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"Losing my faith in humanity ... one neocon at a time."

Sunday, October 31, 2004

By the Numbers

posted by Jazz at 10/31/2004 08:48:00 AM

NOTE: YOU ARE VIEWING AN ARCHIVED POST AT RUNNING SCARED'S OLD BLOG. PLEASE VISIT THE NEW BLOG HERE.

Stolen in whole cloth from Mary Pat Hyland.

Here are a few things to recall before you vote for president on Tuesday:

* Aug. 6, 2001: The date the president received his daily brief memo (titled "Bin Ladin Determined To Strike US") that said "F.B.I. information ... indicates patterns of suspicious activity in this country consistent with preparations for hijackings or other types of attacks, including recent surveillance of federal buildings in New York."

* 30 days: The length of the president's vacation that summer, begun Aug. 4 -- around 6 1/2 months after he took office.

* 3,000: The approximate number of people killed Sept. 11 -- a week after his vacation ended.

* 0: The amount of "credible evidence" that Saddam Hussein helped al-Qaida target the United States found by the 9/11 Commission.

* 16 words: "The British Government has learned that Saddam Hussein recently sought significant quantities of uranium from Africa." -- spoken by President Bush, 2003 State of the Union Address to drum up support for war with Iraq.

* 8: The number of days between Joseph Wilson's Op-Ed in the New York Times that questioned those 16 words (the CIA sent him to Niger to investigate on behalf of Vice President Cheney's staff -- he found no such evidence) and Robert Novak's column outing Wilson's wife as a CIA operative. (Novak says he was tipped off by a "senior administration official" who is "no partisan gunslinger.")

* 0: How many senior administration officials (or "gunslingers" like Novak) have been charged with treason.

* More than $11 billion: The value of no-bid contracts Halliburton (the company formerly headed by Dick Cheney) and its subsidiaries were given in Iraq.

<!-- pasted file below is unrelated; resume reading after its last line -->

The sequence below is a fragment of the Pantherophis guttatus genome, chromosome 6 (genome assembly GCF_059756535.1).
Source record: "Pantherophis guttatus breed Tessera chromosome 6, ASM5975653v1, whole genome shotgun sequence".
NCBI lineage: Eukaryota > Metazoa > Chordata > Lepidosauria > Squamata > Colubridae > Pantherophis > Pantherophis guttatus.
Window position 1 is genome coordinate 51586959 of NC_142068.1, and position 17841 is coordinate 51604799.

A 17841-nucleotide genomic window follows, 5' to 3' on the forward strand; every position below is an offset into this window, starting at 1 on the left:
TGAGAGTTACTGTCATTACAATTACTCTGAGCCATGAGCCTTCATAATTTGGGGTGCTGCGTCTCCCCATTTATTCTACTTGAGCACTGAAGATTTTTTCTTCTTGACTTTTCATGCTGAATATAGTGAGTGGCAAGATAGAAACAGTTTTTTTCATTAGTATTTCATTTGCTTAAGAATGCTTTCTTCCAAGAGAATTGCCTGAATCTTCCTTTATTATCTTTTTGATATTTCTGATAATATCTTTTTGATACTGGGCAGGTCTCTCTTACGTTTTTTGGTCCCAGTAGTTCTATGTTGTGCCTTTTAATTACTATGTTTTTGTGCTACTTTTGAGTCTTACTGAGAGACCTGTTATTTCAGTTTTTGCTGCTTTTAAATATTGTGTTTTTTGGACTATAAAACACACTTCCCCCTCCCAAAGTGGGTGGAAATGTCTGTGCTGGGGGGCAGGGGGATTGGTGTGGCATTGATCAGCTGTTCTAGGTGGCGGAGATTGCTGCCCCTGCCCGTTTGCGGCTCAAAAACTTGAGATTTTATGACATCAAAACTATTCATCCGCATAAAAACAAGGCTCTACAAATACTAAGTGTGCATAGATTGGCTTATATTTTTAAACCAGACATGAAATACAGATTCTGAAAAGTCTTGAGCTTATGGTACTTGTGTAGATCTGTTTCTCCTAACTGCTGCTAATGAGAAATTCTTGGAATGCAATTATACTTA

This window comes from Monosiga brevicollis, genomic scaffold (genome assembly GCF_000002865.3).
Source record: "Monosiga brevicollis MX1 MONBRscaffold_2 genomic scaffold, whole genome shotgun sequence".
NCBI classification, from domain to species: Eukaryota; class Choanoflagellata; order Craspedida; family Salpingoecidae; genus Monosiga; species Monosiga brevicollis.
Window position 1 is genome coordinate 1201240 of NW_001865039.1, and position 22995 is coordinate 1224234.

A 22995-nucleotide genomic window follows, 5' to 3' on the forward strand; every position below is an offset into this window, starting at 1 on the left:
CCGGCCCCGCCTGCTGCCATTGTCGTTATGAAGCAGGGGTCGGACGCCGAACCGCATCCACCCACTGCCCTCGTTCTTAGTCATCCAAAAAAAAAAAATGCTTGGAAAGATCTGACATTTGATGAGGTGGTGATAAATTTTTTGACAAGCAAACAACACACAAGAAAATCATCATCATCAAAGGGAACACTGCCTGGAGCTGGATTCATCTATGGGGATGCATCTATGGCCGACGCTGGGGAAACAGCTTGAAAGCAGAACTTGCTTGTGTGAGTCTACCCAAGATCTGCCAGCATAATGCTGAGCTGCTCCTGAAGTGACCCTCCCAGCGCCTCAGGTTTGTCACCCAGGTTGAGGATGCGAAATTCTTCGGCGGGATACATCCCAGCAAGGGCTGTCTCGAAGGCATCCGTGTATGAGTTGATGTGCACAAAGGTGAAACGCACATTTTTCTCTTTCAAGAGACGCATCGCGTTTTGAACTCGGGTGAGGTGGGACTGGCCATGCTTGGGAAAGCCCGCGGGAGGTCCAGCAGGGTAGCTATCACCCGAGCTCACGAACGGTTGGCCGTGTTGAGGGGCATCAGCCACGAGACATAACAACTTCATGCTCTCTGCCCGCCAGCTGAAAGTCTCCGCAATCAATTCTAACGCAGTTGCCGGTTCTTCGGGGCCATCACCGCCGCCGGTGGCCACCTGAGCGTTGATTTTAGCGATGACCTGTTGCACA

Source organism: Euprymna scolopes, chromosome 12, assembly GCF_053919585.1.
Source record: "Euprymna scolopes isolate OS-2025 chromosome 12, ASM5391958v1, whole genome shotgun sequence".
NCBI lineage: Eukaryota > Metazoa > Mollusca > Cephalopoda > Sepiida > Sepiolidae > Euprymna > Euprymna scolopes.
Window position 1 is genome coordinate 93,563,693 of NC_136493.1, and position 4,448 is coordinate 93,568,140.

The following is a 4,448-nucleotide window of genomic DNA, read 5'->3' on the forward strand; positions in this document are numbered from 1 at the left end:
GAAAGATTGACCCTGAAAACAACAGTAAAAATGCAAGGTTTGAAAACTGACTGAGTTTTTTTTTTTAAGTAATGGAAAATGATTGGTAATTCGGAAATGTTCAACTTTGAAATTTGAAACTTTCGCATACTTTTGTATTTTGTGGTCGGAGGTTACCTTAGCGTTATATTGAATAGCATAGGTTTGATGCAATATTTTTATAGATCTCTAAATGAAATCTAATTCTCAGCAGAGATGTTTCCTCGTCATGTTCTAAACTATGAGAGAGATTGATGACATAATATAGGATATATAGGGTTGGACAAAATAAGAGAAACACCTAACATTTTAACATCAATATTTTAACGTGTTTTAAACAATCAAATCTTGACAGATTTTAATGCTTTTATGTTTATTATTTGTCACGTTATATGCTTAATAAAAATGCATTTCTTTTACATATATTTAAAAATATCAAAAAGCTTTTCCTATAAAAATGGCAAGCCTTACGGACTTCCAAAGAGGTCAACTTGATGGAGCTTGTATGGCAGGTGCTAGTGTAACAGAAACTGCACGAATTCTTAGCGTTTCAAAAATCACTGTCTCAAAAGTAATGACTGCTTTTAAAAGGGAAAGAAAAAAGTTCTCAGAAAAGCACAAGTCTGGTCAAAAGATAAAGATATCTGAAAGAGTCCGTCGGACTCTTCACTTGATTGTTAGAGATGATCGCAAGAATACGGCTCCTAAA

* 85 percent: The percent of U.S. troops in the Coalition of the Willing that invaded Iraq.

* 972: As of Oct. 28, the U.S. casualties in Iraq since May 1, 2003 -- the date President Bush appeared on the USS Abraham Lincoln under a "Mission Accomplished" sign. There have been 1,111 since the war began.

* 5: How many months after the war started before the Department of Defense sought cuts in combat pay.

* More than $142 billion: The cost to date of the war in Iraq (According to the National Priorities Project).

* More than 85 million: How many children NPP says could receive health insurance with that money.

* 2,931,000: How many jobs the Bureau of Labor Statistics (March 2004) says were lost in the private sector under Bush's first term.

* 2,447,000: How many people it also says became unemployed since January 2001.

* $8,000 less: What the U.S. Conference of Mayors says the average new job created during 2004-2005 will pay (a salary of $35,091) compared to those lost between 2001-2003.

* 53 percent: How much of Bush's tax cuts went to the highest-earning 10 percent of individuals and families.

* $413 billion: The federal deficit for 2004.

* $135 billion: The amount over what Congress was told ($400 billion) that the Medicare package rushed through by the Bush administration would cost.

* 45 million: The number of Americans without health care coverage.

* 50 percent: How much average out-of-pocket health care costs have risen for workers under Bush.

* $1.63/$2.16: The average prices per gallon New Yorkers paid for regular gasoline in September 2000/last week.

* 5 percent: The percent of the 20,000 shipping containers inspected that come into U.S. ports each day.

* 1: How many votes George Bush won by in 2000 (as in the 5-4 Supreme Court decision).

* 60.9 percent: A survey of voting records by Catholic senators was done to see whose votes most reflected priorities framed by the U.S. Conference of Catholic Bishops. Senators were ranked on how they voted on issues from low-income housing to worker's rights to war and abortion. This was the highest score -- given to Sen. John Kerry.

* Osama bin Laden: Still free.